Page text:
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Slide Maintenance and Care

The slide is THE most sensitive piece of equipment for a trombone player. It is also the most important. Differences of thousandths of an inch can make a world of difference.

Common Slide Problems and how to fix them.

Dents

Dents are probably the most common and most fatal damage to slides. A slight ding can sometimes be a big problem. As a rule, dents are less severe when they occur while the inner slide is in the outer slide, becuase it prevents the dent from getting DEEP. A small dent may not seem like a problem, but two small dents, in opposing directions can have a major impact on how a slide performs. Do Not Try to Remove A Dent Yourself! It is one of the easiest ways to ruin a slide. Dents should be handeled by a professional repairman. It is a simple procedure, but without experience, you can make the problem much worse. When brass is dented it expands and the repairman smooths out the dent while evening out the tiny bit of extra brass. A good slide repair can be done for $30-$50 dollars, US. But if you need something called an acid bath, it may run you a little more.

Residue in the Slide

Residue can build up in a slide for several reasons. If you eat before you play, then there are probably little bits of food in it. The most common reason for slide residue though, is the build up of old lubrication. Most creams and especially Slide-O-Mix build up in the slide and make it slower.

The easiest way to get all of that crap out of your slide is to soak it in a bathtub with some hot water. That will loosen up most of it, then take a trombone cleaning rod, wrap a piece of cloth around it, and run it through all four tubes. Another tool for this is called a "Snake." The snake is a little more specialized, in that it can get into the curve of your slide. When using a cleaning rod, the biggest danger is getting the cloth stuck inside the slide. Be careful. The makers of Slide-O-Mix sell a cleaning rod kit that makes it easy to clean your slide with, but if you know what you're doing, all you need is a rod and a rag.

If you have a REALLY dirty slide, then you can try the following, but let me warn you that it's real messy, and you could bend your slide if you're not careful.

First take the slide apart. Then fill the outer slide with hot water until the water gets to be about three inches from the top. Next get about a foot of toilet paper. Yes toilet paper, but make sure that it's the single ply stuff, or it will be tooo much. Stuff a foot of toilet paper into each tube of the outer slide. Now comes the messy part. Take the inner slide and stuff it into the outer slide, pushing the tissue into the slide. Don't worry it won't get stuck. The pressure will build up, and when you push hard enough, one side of tissue will shoot out of the slide. The other one probably won't, but here's what to do: pull the slide out again, and put your finger over the now empty tube, to block air from gettin in. Then push again. You might have to repeat this several times, but it will come out. Pour the water out, and go back to the beginning until the tissue that comes out is clean.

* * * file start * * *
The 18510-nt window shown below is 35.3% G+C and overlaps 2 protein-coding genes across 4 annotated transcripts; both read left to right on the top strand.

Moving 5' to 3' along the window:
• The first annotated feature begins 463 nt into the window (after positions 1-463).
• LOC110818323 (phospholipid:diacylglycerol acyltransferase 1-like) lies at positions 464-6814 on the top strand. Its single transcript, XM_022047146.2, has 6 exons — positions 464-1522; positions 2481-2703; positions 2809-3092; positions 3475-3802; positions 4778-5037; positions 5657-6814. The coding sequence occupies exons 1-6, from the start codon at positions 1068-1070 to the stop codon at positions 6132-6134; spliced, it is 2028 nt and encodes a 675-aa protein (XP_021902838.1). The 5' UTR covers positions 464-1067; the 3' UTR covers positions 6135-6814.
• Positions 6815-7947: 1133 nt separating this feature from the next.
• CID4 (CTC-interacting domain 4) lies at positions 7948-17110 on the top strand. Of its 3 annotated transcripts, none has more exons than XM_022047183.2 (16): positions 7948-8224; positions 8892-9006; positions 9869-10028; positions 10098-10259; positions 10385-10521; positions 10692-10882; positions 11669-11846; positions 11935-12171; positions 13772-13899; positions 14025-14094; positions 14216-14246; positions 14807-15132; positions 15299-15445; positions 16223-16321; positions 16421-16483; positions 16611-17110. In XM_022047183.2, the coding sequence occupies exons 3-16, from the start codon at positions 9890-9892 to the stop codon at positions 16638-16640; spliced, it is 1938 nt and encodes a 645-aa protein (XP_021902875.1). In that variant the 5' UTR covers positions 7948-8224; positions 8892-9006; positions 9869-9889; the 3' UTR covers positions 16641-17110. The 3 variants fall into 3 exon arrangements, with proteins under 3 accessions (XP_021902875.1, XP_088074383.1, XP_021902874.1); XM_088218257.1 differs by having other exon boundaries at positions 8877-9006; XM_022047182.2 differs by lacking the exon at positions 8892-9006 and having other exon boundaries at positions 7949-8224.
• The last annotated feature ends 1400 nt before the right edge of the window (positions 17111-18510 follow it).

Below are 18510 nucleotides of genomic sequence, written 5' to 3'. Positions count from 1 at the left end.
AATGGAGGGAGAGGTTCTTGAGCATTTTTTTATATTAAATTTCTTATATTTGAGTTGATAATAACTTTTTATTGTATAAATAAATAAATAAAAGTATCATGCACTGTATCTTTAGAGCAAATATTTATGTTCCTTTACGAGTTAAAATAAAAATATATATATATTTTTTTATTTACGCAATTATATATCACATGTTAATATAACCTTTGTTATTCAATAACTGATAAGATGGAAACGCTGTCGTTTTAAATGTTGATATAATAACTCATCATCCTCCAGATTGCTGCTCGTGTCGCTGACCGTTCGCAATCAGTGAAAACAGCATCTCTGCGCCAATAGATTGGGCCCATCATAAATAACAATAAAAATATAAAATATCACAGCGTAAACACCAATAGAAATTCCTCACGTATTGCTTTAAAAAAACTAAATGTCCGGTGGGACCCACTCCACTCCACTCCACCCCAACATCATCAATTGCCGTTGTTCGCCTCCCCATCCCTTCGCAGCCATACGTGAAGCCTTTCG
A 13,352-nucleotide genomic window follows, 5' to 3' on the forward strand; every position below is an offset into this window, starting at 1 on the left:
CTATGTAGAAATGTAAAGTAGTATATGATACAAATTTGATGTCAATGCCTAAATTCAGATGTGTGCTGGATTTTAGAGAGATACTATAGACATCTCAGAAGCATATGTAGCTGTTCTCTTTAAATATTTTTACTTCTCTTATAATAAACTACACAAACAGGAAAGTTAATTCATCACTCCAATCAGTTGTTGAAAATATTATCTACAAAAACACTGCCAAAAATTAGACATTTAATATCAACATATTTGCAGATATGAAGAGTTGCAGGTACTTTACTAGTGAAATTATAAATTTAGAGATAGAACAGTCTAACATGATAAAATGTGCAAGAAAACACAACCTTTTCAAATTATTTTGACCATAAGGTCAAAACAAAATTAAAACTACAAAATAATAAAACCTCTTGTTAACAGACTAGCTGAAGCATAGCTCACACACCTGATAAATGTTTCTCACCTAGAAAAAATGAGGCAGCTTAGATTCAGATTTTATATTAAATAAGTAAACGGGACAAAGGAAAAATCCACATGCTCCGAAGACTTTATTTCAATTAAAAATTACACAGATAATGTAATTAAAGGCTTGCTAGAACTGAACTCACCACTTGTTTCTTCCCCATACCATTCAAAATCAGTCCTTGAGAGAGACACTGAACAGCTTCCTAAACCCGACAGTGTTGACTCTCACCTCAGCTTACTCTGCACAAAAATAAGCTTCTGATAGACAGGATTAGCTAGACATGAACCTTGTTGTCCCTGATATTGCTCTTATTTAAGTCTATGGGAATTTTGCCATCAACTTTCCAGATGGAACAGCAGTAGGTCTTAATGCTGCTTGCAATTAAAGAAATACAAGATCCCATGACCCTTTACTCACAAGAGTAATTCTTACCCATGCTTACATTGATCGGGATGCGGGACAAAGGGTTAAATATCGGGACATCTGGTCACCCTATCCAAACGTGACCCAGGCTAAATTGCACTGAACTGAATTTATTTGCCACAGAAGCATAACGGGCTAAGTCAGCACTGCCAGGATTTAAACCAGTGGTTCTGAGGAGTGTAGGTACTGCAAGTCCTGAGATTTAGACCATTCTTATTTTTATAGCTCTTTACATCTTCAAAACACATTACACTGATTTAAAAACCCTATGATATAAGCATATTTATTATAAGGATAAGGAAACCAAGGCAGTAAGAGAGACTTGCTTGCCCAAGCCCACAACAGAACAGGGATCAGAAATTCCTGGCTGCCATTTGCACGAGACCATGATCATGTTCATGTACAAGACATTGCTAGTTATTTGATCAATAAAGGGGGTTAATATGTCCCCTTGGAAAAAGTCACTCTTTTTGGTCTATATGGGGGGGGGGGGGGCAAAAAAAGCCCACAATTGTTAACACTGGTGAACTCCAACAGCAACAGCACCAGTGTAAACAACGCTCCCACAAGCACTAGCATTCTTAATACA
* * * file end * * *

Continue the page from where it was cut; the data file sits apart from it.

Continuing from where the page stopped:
A more expensive way to have a slide cleaned it called an acid bath. Your slide is soaked in a mild acid that eats the crap inside, but not anything else. This might cost you up to $40 US.

Misalignment
Also called a sprung slide. This is a fairly common problem in school instruments. It occurs when either the inner slide or the outer slide are not exactly parallel. An inner slide can be sprung simply by mishandling. You can try correcting it yourself, just by bending it back, but be careful. An outer slide that is misaligned was made that way. It is caused when the hand brace is not the same width as the curve at the end of the slide. Even errors of thousandths of an inch can be a big deal. If your outer slide is misalinged, you will have to take it to a repairman, and they will have to take it apart. I don't know if this type of thing is covered under warranty.
Leaks
There are three type of leaks that can occur in a slide, but they all have the same effect. When air is allowed to escape from the instrument, then it sounds like when blowing into the horn without the bell attatched. Most leaks occur at the spit valve or water key. The other leaks are just plain holes in the slide. Sometimes the oils in your hands can eat all the way through the brass where you hold the instrument. This occurs in a small number of people. Or a solder has come loose, and air is escaping there. You might be able to fix a spit valve yourself, but only a good repairman can fix a hole.

Spit Valves

This is also called a water key. The liquid that comes out is mostly water vapor and not spit. As far as I know, only three things can happen to a spit valve. The most common is that the cork or pad comes out. This is an easy fix, just get a piece of cork, cut it to size and glue it in. In a pinch, you can tape the spit valve, but that leaves you without the ability to drain your slide. The next most common problem I've seen is that the arm that closes over the hole becomes bent, and doesn't make a good seal. Sometimes you can bend it back, but they are usually made of aluminum, and are difficult to bend. If you can get the extra part, then you can put it on yourself by unscrewing the pin holding it in. But be careful of the spring, it is sometimes difficult to get back in. The last problem is that the solder holding the whole spit valve assembly comes off. Any repair person can take care of this.

Dents||Residue||Misalignment||Leaks||Spit Valves||Lubrication
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